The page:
> applying suitable feature detection so our scripts can know when it is
> time to degrade. And, as every scriptable browser offers the user the
> option of disabling scripting, designing for any one browser (in a
> public Internet context) should encompass designing for total script
> failure anyway.
>
>> I wonder if Opera supports the W3C DOM?

>
> It shouldn't be too difficult to find out, you can download the
> Advertising sponsored version of Opera for free (and it isn't even that
> big).
>
>> thanks for your thoughts on this

>
> To achieve clean degradation the underlying HTML needs to be viable in
> itself. It must contain all of the content that the viewer needs access
> to, and be capable of being navigated/effectively used. From that
> starting point it is possible to layer the most extreme scripted
> manipulations of that HTML over the top, and achieve virtually any
> desired goal, in a way that enhances the web page without getting in the
> way of the viability of the underlying HTML. Achieving this takes
> knowledge, experience and (above all) thought.
>
> In practice very little scripting in the wild even comes close to
> achieving this; scripts, often as not, become the barrier to the
> viability of web pages. And that unfortunate truth promotes an attitude
> against scripted web pages.
>
> There are still livings to be made in the creation of such scripts. In
> the end it is up to you; you can learn how to accommodate 100% of web
> browsers in script design, or you can dismiss the issues and comply only
> with what must be done by specification. Though the former makes the
> latter much easier, but takes more initial study, and some personal
> integrity.
>
> Richard.
>
>



 
Reply With Quote
 
 
 
 
Ivan Marsh
Guest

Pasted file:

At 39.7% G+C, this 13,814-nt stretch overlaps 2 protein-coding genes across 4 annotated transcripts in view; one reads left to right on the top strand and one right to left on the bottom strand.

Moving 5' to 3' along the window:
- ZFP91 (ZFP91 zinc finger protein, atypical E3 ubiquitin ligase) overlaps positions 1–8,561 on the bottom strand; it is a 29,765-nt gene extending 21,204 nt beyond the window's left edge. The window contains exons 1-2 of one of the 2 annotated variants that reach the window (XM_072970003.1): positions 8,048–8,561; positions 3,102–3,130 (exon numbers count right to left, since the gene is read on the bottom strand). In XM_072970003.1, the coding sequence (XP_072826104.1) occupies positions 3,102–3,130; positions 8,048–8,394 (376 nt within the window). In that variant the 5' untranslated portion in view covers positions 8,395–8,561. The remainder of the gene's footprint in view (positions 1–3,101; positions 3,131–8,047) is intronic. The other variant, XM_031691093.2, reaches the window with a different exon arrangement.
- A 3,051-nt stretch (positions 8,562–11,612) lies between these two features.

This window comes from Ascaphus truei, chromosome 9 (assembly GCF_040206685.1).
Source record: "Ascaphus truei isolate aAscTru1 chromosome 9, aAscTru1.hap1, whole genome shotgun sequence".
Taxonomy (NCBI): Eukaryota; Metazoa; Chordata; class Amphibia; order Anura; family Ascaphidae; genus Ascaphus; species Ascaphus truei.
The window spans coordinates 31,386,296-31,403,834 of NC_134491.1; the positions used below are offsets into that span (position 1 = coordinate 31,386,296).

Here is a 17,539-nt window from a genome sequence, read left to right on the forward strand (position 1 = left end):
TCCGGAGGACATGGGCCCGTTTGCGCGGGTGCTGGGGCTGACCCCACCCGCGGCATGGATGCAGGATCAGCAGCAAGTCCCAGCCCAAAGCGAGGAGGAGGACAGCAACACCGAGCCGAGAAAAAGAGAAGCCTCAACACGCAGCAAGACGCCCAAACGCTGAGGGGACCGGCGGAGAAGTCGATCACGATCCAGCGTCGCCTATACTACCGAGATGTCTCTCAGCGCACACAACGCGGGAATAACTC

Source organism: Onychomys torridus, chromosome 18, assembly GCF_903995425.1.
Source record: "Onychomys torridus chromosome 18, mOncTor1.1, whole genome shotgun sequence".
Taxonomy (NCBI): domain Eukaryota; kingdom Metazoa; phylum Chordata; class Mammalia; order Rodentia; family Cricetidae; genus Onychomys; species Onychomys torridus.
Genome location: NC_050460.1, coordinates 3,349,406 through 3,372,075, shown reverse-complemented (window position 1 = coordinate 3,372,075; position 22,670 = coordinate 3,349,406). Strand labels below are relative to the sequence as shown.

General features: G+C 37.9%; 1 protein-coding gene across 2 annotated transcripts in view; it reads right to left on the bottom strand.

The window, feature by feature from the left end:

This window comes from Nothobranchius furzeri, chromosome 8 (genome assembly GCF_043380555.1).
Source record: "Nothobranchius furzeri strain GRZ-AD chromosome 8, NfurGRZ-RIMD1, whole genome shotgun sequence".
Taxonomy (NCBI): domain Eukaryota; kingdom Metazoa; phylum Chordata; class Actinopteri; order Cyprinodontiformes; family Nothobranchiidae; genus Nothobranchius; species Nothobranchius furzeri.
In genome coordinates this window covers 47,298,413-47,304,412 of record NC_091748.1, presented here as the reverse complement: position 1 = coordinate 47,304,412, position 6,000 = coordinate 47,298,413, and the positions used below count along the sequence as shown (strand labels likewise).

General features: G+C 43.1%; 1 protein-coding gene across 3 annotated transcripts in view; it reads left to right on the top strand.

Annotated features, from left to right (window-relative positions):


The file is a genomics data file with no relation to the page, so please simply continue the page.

Posts: n/a
 
      02-25-2005
On Tue, 22 Feb 2005 03:55:11 -0500, BG wrote:

> The lack of standards with this **** is incredible.
>
> The best thing to do - is test the code for the most common browser
> which is IE. Make sure it works there.


Yea, make sure it works in the browser responsible for forking the
language.

> If it doesn't work in one of the dozens of other non-standards based
> browsers - just put a blurb on your main page


IE is the only non-standards browser (only being a somewhat relative term
here).

> "This site will not work with ......."
>
> Until there are standards it's pointless trying to support everybody


Don't design your scripts around functions that don't work in geko
browsers and your page will work in 90% of browsers.

--
Life is short, but wide. -KV

 
Reply With Quote
 
 
 
Reply

Thread Tools

Posting Rules
You may not post new threads
You may not post replies
You may not post attachments
You may not edit your posts

BB code is On
Smilies are On
[IMG] code is On
HTML code is Off
Trackbacks are On
Pingbacks are On
Refbacks are Off


Similar Threads
Thread Thread Starter Forum Replies Last Post
Re: How include a large array? Edward A. Falk C Programming 1 04-04-2013 08:07 PM
Browsers, browsers! Quo vadis? El Kabong HTML 23 05-13-2007 08:55 PM
Why must and must not be "final" ? NeoGeoSNK Java 25 11-24-2006 02:02 AM
Two Browsers work! Two browsers won't load. Internet game service won't load jimmie Computer Support 1 02-26-2006 08:36 AM
How many browsers on one computer? John Brandt HTML 14 11-27-2004 04:09 PM



Advertisments